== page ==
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Victims’ rights week begins

BY JOSEPH BELK | APRIL 20, 2010 7:30 AM

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After more than two years, David Kesterson still has difficulty talking about the day his brother-in-law Steve Sueppel, a former Iowa City bank executive, killed his wife, Sheryl Sueppel, their four children, and himself.

On Monday, Kesterson told a crowd of around 70 people how he still mourns the loss of his sister, nieces, and nephews during an opening ceremony for Crime Victims’ Rights Week.

“This is not something I enjoy doing,” Kesterson said during his second public speech since the killings. “There’s something positive that can come out of this experience.”

Victims and advocates will observe Crime Victims’ Rights Week both locally and nationwide this week. They say the recognition is important.

Sandy Bucher, who has worked as a victim-witness coordinator with the Johnson County County Attorney’s Office for 17 years, said the movement goes beyond offering sentimental support for survivors of crime.

Practical improvements and reforms have aided from victim-advocacy efforts, she said.

In the past decade, federal legislation has guaranteed victims’ rights nationwide. Today, all 50 states have created victim-compensation programs. In 2009, President Obama increased funding for those programs with the American Recovery and Reinvestment Act.

This year’s theme for the commemorative week — “Crime Victims’ Rights: Fairness. Dignity. Respect.” — was selected in recognition of past victims who were excluded from court proceedings or admonished for their victimization, according to a statement from U.S. Attorney General Eric Holder.

According to the U.S. Office for Victims of Crime, a national victims’ advocacy group, 21 million crimes were committed in the United States in 2008. That year, almost 90,000 crimes were reported to campus police across the country.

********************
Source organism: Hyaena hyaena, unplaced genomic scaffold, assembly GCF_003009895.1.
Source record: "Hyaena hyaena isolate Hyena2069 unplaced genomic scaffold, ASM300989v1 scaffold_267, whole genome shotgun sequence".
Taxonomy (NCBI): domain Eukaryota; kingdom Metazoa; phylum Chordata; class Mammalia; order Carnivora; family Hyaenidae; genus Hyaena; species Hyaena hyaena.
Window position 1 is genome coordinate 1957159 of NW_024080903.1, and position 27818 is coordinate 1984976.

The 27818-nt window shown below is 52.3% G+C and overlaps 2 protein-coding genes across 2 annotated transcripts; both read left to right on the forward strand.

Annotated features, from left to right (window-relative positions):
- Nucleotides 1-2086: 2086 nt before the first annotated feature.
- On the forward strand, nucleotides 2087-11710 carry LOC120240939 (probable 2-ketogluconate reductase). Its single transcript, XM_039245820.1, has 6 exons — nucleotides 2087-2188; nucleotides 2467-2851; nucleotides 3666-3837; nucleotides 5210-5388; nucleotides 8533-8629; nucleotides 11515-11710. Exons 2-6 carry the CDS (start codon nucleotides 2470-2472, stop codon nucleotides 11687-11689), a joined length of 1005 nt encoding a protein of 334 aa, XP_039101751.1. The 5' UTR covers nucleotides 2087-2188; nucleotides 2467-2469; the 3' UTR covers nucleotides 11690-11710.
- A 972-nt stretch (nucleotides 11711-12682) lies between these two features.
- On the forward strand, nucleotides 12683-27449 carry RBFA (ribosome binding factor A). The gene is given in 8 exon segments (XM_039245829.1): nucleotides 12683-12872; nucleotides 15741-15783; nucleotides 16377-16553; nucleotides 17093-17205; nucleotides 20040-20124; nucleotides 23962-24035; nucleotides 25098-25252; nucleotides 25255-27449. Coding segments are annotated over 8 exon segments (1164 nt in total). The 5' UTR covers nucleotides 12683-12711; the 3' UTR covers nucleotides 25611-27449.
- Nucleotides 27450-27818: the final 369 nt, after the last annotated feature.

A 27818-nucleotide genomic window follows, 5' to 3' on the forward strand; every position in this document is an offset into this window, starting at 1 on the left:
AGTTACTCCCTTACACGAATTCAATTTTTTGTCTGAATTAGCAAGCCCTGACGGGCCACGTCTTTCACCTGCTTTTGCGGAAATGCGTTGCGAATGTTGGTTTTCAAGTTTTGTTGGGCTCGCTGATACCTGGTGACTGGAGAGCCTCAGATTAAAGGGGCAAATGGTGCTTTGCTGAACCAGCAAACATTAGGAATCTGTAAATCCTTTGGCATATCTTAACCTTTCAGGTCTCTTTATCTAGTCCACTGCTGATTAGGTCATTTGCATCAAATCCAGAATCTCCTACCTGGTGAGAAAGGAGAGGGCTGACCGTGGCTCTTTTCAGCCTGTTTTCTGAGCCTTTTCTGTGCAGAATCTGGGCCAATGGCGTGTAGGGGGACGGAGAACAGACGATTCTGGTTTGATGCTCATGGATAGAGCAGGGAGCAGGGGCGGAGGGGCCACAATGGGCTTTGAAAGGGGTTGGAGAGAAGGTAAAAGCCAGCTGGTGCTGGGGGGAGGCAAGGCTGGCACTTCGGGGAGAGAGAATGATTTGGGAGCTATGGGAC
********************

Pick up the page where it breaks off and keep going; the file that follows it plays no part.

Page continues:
Locally, a report released by the FBI last fall found an increase in crime in the Iowa City area from 2007 to 2008, leading local police to call for more personnel. According to the report, robberies increased 66 percent and rape reports increased from 18 cases in 2007 to 24 in 2008. Overall, however, crime increased 0.5 percent in the area. Iowa City police had earlier — June 2009 — reported that violent crime was down in the area.

The Johnson County Crime Victims’ Advisory Board, which was created in 2000, has commemorated Crime Victims’ Rights Week each year over the past decade with a local speaker who has been a crime victim.

Board member Valerie Kemp said the group has hosted several attempted-homicide survivors over the years. Another year, they invited the mother of a young girl who was struck and killed by a man driving under the influence of marijuana.

For Kesterson, this year’s keynote speaker, the annual week is a time to remember his sister and her family.

“One of the things I decided a long time ago was to honor them,” he said. Crime Victims’ Rights week is meant “to not forgot our loved ones who are lost,” he said.


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